Charlottesville Leaders Hold Closed Meeting to Discuss Aug. 12 Events
Charlottesville City Council spent hours behind closed doors Thursday hashing over what happened last weekend, and who should be held accountable for what went wrong.
CHARLOTTESVILLE, Va. (WVIR) - Charlottesville City Council spent more than two hours behind closed doors Thursday hashing over what happened last weekend, and who should be held accountable for what went wrong.
"We talked about what was going on this summer, both July 8th and August 12th and that is where we're leaving it," said councilor Kathy Galvin, referencing the earlier rally held by the Loyal White Knights of the Ku Klux Klan at Justice Park on July 8.
Mayor Mike Signer said City Council is trying to answer some hard questions that were brought to them during the overrun their public meeting on Monday, August 21.
"We definitely have to empathize and understand why people are so passionate and upset by how things transpired. We have to acknowledge that. We have to provide people with the opportunity to express themselves," said Vice Mayor Wes Bellamy after Thursday's meeting.
The private meeting also cast a shadow over the employment status of both the Charlottesville Police Chief Al Thomas and City Manager Maurice Jones. Signer posted a lengthy statement on his Facebook page before the meeting, which appeared at times to place blame on Thomas and Jones:
On Monday, we saw a public crying out for answers. In our City Manager form of government—a system that goes back to the Progressive era, and which every city and county in Virginia other than Richmond has—the Mayor and Council unfortunately cannot provide many of those answers. The Police Chief reports to the City Manager, who has total operational authority over operations like the ones on August 12. The Mayor and Council have no operational role.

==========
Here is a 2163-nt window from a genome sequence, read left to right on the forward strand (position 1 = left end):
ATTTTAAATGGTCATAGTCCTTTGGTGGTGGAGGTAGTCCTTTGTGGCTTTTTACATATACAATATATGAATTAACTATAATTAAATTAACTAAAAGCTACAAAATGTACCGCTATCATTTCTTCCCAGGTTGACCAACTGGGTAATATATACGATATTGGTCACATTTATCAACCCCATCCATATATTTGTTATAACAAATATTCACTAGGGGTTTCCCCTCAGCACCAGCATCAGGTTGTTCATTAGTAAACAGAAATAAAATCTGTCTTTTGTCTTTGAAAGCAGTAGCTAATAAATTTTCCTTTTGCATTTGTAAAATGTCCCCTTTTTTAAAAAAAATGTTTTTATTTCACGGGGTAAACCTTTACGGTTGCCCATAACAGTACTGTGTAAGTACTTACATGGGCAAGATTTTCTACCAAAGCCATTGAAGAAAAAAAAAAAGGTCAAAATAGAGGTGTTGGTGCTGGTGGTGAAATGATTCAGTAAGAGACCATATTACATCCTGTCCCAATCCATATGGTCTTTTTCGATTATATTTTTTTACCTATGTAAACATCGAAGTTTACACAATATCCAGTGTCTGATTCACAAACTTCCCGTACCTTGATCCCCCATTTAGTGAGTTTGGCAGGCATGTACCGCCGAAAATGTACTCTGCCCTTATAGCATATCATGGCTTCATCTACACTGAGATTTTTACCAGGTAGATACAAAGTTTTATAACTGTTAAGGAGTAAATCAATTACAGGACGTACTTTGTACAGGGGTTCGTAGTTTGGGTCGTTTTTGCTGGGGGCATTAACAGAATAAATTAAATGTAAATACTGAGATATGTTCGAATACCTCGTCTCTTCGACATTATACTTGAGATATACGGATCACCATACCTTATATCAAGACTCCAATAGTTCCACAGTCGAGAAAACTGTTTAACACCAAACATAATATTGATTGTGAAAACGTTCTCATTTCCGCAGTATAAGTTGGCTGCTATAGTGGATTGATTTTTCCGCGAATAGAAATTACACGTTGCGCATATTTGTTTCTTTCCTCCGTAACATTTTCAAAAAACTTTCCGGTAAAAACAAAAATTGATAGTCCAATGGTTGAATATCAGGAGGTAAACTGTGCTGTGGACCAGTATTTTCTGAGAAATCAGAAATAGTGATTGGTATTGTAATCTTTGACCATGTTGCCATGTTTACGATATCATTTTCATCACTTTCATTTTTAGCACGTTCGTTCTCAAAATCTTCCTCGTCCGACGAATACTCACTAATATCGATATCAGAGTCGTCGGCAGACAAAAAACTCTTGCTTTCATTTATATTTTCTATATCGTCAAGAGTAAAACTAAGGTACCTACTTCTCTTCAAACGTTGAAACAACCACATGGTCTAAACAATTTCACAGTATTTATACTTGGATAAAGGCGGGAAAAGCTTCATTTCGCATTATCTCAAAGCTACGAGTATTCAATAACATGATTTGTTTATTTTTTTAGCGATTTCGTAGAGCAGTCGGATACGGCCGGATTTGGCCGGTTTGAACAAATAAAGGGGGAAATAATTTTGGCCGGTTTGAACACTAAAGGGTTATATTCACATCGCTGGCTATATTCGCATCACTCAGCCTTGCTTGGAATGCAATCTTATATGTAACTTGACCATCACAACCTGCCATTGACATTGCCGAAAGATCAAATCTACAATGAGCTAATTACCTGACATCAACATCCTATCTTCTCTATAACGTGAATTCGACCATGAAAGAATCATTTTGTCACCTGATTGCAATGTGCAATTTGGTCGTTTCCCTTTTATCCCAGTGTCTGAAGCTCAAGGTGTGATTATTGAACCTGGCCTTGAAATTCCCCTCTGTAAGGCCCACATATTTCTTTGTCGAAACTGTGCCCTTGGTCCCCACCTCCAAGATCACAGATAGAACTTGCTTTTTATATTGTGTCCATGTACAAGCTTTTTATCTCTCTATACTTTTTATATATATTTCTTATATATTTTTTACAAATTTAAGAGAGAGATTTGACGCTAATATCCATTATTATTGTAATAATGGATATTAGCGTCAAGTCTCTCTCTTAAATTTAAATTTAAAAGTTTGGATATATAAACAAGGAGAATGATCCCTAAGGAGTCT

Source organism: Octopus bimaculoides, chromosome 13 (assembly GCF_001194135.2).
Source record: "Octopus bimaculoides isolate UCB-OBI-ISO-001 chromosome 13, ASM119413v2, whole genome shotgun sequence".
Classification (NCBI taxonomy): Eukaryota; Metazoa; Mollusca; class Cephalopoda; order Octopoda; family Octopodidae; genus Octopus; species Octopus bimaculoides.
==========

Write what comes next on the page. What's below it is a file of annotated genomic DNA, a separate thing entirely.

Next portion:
Also included in Signer's statement is a claim that law enforcement intentionally kept him in the dark about police plans, and that Chief Thomas told the mayor to "stay out of my way":
During a briefing on the Thursday before August 12 with the Police Chief, the Fire Chief, and the City Manager, when I asked the Police Chief what I could do to be helpful during that day as Mayor, he answered, “Stay out of my way.” Despite repeated requests, I was not allowed into the City’s Command Center (run by City staff) and was instead asked to be in the Emergency Operations Center (where fire, rescue, and other stakeholders were monitoring the situation).
Signer and Vice Mayor Wes Bellamy later stressed to reporters that nobody was being fired Thursday. Some councilors said they were not prepared for the chaos that happened that Saturday, and that no single person is to blame.
"We're not looking to place blame, quote unquote, on anyone. I think it's important that Mayor Signer, myself, we all agree that there were some mistakes made and there's room for improvement on all fronts," Bellamy said.
Bellamy and Galvin both said "we're sorry," and that City Council needs to be held accountable for mistakes made that Saturday.
The mayor's Facebook post appeared to have caught members of City Council by surprise.
Signer offered no comment on his statement, but said, "I think we've all spoken in our own ways about our concerns, about what we want to have happen moving forward, so the most important thing going forward is that we, council, speaks with one voice, that we act collectively."
Councilors and those inside City Hall are wondering when that will actually happen based off the latest social media post from the mayor.
In his Facebook post, Signer also said there are serious questions about the city's handling of security, communications and governance.
City Manager Jones has appointed a community task force to review of all that happened in Charlottesville on August 12. The review is expected to up to three months.
The task force will run a town hall at the Dr. Martin Luther King Jr. Performing Arts center at Charlottesville High School from 3 p.m. to 5 p.m. Sunday, August 27.